The Gender Studies Minor

Required Courses: 6 hours

GENS 150: The Naked Person!
An introduction course which explores the different layers of gender, tension between women and men, different groups, and people's quest to find an identity.
PSYC 150 : Human Sexuality
An introduction to the study of human sexuality including a review of sexual behavior, orientation, and identity. Recently modified to include gender, biology, and brain development.

Elective Courses: 12 hours (no more than two from any one division)

GENS 350: Gender in the Workplace
Increase student awareness of the contemporary US workplace and a variety of gender issues that arise. Develop strategies to deal with these problems.
ECON 325: The Economics of Gender
The economic analysis of the causes and the effects of gender differences in labor force participation, employment, earnings, charitable contributions, housework, childcare, education, etc. Historical trends as well as current gender differences in the world are also discussed.
POLS 306: Women and US Politics
Introduces students to experience the behavior of women in American political life. Gender differences in political socialization, political attitudes, and voting behavior. Experiences of women in political leadership roles and public policy issues of special concern to women.
PSYC 225: Psychology of Gender
Review of empirical and theorectical literature addressing gender differences between sexes. Development of gender roles and degree to which gender is independent of sex. May include historical review of psychological theories of gender and those experiences that are unique to each sex.

ENGL 362: Gender and Dracula
Reading such novels as Rider Haggard's She, Stephenson's Doctor Jeckyl and Mr. Hyde, Wyles' Picture of Dorian Grey, and Stoker's Dracula we examine the rise of the New Woman and male anxiety at the fin-de-siecle.
RELI/HIST 303: Women in Judeo-Christian Tradition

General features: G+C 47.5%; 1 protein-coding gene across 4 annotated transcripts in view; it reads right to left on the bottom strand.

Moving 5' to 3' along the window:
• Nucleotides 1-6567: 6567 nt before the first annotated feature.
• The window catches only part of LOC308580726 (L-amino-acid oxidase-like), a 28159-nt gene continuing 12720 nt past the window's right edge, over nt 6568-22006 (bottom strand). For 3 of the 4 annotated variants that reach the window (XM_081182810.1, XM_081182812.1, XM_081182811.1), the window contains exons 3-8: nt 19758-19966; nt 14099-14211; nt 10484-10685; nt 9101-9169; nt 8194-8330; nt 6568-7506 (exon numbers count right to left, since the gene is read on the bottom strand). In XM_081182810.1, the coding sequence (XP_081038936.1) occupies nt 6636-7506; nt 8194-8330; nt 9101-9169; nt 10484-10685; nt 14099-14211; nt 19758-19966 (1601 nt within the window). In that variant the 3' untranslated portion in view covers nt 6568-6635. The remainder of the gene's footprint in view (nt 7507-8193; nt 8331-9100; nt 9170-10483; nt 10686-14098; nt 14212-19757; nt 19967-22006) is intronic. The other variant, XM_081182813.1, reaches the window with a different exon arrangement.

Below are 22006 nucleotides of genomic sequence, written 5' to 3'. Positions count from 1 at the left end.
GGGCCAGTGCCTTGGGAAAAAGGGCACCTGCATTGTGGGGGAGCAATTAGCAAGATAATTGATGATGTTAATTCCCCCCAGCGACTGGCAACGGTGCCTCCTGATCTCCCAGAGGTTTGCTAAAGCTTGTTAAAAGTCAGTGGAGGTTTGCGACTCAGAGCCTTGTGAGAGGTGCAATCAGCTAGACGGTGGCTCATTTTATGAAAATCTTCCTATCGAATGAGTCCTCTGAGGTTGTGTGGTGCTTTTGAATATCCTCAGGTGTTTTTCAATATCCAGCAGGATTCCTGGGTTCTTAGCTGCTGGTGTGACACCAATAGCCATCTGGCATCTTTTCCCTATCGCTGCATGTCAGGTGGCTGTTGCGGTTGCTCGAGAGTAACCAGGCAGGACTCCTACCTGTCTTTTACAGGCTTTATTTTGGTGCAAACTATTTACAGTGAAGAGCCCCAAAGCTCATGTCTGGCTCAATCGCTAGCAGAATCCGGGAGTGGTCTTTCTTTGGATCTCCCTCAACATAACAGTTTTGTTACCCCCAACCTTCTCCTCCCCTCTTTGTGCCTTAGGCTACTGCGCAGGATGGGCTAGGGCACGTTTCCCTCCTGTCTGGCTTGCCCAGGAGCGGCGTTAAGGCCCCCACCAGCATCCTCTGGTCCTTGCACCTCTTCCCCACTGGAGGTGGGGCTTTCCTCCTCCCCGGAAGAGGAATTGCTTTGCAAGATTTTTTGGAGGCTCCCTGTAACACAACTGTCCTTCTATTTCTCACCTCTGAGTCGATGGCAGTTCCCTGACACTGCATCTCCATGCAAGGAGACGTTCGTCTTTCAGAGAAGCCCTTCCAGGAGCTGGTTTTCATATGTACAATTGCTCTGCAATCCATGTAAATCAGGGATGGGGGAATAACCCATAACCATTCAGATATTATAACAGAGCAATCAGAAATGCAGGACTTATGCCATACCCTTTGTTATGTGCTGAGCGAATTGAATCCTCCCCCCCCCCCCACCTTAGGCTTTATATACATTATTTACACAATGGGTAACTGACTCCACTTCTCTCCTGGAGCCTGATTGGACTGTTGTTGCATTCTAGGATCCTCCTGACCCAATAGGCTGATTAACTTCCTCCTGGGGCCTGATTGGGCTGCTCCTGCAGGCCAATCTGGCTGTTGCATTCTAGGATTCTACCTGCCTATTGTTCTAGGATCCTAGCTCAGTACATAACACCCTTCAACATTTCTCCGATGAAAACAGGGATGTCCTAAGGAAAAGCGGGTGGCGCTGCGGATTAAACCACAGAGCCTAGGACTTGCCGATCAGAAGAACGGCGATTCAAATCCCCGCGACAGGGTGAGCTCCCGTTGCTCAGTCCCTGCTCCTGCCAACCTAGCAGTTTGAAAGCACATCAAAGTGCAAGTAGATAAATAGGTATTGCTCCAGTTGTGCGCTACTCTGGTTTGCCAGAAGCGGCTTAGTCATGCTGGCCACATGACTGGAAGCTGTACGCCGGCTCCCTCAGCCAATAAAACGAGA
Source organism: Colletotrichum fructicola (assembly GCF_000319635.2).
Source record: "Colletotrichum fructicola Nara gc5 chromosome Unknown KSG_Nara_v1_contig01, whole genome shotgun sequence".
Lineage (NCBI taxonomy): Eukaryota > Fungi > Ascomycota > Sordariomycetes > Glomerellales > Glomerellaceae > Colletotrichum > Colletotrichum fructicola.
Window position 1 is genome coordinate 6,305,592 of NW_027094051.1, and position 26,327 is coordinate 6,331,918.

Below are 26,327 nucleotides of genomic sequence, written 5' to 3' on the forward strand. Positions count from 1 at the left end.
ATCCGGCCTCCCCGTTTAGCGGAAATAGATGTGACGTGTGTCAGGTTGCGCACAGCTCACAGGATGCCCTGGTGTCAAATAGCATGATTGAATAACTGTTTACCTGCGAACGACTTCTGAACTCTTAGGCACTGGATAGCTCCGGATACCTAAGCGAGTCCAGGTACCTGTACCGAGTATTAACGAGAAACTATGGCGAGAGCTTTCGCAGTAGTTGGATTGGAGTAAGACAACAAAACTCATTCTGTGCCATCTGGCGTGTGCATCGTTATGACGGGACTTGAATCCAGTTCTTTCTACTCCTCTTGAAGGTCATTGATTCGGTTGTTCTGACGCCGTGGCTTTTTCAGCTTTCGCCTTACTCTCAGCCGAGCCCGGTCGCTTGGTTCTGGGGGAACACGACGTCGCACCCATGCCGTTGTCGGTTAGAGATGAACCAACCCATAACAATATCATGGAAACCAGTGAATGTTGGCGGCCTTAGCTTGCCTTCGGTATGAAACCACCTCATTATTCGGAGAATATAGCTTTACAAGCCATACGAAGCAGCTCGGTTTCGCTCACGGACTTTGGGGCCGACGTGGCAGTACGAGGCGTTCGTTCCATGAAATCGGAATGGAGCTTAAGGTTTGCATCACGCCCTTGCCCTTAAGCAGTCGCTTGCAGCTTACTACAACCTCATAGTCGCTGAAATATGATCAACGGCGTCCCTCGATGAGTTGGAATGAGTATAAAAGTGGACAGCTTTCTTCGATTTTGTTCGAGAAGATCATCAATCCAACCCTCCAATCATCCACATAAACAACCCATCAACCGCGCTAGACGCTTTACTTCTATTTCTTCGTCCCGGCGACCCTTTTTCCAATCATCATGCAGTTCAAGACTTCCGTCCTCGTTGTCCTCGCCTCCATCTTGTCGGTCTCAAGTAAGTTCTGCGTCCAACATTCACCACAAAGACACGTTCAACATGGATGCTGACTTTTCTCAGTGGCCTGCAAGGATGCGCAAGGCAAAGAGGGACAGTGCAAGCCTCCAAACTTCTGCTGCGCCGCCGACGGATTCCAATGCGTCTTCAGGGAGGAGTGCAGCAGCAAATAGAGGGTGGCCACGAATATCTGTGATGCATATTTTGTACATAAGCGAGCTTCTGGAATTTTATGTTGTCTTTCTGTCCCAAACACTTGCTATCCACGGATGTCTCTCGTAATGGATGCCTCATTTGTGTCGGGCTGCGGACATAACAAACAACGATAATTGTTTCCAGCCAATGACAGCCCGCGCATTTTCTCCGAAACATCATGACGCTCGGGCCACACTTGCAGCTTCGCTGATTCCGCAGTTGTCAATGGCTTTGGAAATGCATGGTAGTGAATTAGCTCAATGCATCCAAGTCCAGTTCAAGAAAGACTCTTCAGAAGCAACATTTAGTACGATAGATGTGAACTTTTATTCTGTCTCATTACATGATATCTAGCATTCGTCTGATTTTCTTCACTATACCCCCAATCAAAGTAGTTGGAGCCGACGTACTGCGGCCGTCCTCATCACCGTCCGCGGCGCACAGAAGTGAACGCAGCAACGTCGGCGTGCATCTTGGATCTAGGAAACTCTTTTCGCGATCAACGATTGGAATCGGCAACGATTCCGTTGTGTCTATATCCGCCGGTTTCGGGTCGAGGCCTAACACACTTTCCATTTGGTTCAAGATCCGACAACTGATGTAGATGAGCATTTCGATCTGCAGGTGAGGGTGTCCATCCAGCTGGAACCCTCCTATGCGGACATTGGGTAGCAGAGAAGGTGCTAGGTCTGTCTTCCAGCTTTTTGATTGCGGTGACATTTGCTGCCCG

Status of women in history of Christianity from biblical times to present.
PHIL 241: Philosophy of Sex and Love
Issues concerning nature, forms and value of love, as well as its relation to such things as friendship, infatuations, sexual desire, marriage, and family. Selections from writings of prominent thinkers from Plato and Aristotle to Freud and Fromm form the textual basis.
PHIL 232: Gender in Philosophy
Philosophical theories of sex/gender: men's and women's natures, roles, and virtues. Selection of writings from the ancient period to the present.
LING 232: Language, Gender, and Culture
Gender patterns in language use and how these reflect cultural presupposistions about men's and women's roles. Gender patterns in American English as well as in other languages and cultures will be examined. Offered alternate years.
GENS 325: American Leaders in Gender Issues
Examines the writings and lives of American Leaders in Gender Issues from the Seneca Falls Convention through the present. Also an introduction to the history and lives of the leaders of America's Gay Movement.
HIST 329: European Feminism and European Tradition
Revolutionary movements in Europe since 1789 and development of feminist movement. Sociobiographical approach focusing on such individuals as Mary Wollstonecraft, Flora Tristan, and Claire Lacombe and on such movements as Saint-Simonianism.
CHIN 370
This course is to introduce students to selected films produced in East Asian countries and regions and to examine these films' view and criticism of Chinese and Japanese traditions and modernity, as well as issues of women, identity, and nationalism. Students will develop an
appreciation of esthetic anc cultural values of East Asia and an understanding of recent Chinese Japanese history in the context of the social and political forces depict ted in these engaging films and assigned readings.
GEND 380: Sex and Power
Through films and drama this course examines the connection between women, men, sex, and power, to include both examples of women & men who historically used sex as a means of advancing their goals and also those men and women who have been victimized by exploitation of their sexuality.

ARTH 373: Women in the Visual Arts
Women as subject by masculine and feminine artists and women as artists.
HIST/COMM 319: Notable American Women
Communication skills and leadership qualities of outstanding American women from nation's founding to present. Not a performance course.